Me: I tried to interview Jimmy but I think that's next to impossible. How is he?

Will: Jimmy's fine and dandy. The last I heard, he was surfing in the French West Indies. Go figure. He's a good man.

Me: You are working with one of my idols, Will. Damn, I am jealous. How long have you known Rodney Crowell and when did you first start to work with him?

Will: I met Rodney through a friend who was his front of house and tour manager. When Steuart Smith joined the Eagles, Rodney was in need of a guitar player, and I got a chance at the gig. That was early 2000... so you can do the math.

Me: Okay, I have to ask you this... are you an alien? I am... alien resident that is. When did fans of yours start calling you an alien? Were you flattered? My fans call me as ass.

Will: I'm flattered just to have fans. I am not at liberty to reveal my true identity. Meep zorp.

Me: Will, what kind of music do you listen to when you are relaxing?

Will: On the plane yesterday, I was listening to Jelly Roll Morton. I was reading about FDR's first 100 days as President, and I thought they went together well. I like Allen Toussaint, Bela Bartok, Doug Sahm, Dylan, anything with Earl Palmer on drums, Jimmy Giuffre 3, Michael Hurley, Mississippi John Hurt, Nick Cave, Thelonious Monk, Randy Newman, Harry Nilsson, Willie Nelson, Ronnie Lane, The Stanley Brothers, Tim Hardin, Tom T Hall and Yo La Tengo. Elvis, Beatles and the Rolling Stones.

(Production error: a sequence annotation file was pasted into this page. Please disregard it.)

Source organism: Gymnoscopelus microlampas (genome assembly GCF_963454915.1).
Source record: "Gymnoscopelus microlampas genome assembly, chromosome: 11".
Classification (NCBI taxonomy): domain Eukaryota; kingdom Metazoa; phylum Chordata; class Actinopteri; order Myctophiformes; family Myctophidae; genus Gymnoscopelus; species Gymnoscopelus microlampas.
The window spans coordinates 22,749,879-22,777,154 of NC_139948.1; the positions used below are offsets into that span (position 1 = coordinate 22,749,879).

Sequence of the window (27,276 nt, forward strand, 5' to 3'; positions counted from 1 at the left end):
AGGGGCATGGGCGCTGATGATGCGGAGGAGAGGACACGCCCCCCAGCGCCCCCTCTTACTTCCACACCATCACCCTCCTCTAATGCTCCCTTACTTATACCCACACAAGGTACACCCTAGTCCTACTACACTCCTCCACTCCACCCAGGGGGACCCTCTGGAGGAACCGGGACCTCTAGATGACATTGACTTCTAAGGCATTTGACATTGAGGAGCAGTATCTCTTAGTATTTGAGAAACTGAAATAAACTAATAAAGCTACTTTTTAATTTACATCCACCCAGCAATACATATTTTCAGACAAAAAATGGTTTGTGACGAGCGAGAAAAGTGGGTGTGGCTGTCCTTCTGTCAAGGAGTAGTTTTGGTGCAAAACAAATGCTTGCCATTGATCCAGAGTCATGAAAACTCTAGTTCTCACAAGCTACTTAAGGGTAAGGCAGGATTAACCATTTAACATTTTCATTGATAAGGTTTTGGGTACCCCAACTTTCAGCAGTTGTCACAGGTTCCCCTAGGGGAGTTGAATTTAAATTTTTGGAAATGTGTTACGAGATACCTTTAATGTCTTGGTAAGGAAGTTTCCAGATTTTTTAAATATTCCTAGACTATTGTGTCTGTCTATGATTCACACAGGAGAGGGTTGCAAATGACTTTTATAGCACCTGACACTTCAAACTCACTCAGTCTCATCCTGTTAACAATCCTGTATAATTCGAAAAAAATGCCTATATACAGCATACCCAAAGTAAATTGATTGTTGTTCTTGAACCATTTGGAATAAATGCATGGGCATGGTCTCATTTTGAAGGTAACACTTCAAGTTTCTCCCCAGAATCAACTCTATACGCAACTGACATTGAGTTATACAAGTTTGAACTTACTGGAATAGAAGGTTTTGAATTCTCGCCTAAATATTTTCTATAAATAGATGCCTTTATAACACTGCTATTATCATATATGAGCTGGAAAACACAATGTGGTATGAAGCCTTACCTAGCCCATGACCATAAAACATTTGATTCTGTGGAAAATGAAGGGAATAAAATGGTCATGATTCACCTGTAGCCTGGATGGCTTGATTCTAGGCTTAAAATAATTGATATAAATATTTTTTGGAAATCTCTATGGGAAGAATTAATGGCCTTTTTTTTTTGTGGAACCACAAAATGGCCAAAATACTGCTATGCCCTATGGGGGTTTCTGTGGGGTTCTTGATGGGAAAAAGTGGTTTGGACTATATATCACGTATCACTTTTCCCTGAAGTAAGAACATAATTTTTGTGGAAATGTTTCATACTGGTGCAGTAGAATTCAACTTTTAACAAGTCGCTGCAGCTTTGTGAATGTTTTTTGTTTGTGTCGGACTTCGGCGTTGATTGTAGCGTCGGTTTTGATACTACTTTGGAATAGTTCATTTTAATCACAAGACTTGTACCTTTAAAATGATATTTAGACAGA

Me: When you were a teenager you were in a punk band, right? When did your music tastes change?

Will: We were definitely a bunch of punks. My taste hasn't really changed all that much. If "London Calling" came out today, they'd call it roots rock.

Me: Have you spoken to Jessie Baylin lately, Will? You played on her "Firesight" album I believe. I just interviewed her as well. She seems real down to Earth. Who else do you think I should interview?

Will: I haven't seen Jessie in a while. I think she's pretty busy on her own, and her husband's in Kings of Leon, so I'd guess there's some traveling to do just to hang out together. Jessie's a great singer, and a real cool hang.

Me: I put in requests to interview some of your friends... Todd Snider, Tommy Womack and of course Rodney. What should I ask each of them?

Will: Ask them if my check is in the mail, and get them to say flattering things about my dog.

Me: Will, I wish you a lot of luck on the road and with your music, sir. Once again thanks for doing this interview. Go ahead and plug anything you wish and I hope to interview you again one day. Peace.

Will: Thanks for having me. Daddy, "For a Second Time", to be released Summer 2009. Enjoy.


Thanks to Will for a great interview and of course you, the readers. So, how do you like the newly improved Phile? E-mail me at and let me know what you think, kids. The next entry of the Phile will be next Phriday with guitarist Gurf Morlix. I will also probably have major bathroom problems as next Saturday's the Kelly Clarkson concert. Anyway, until then, spread the word, not the turd.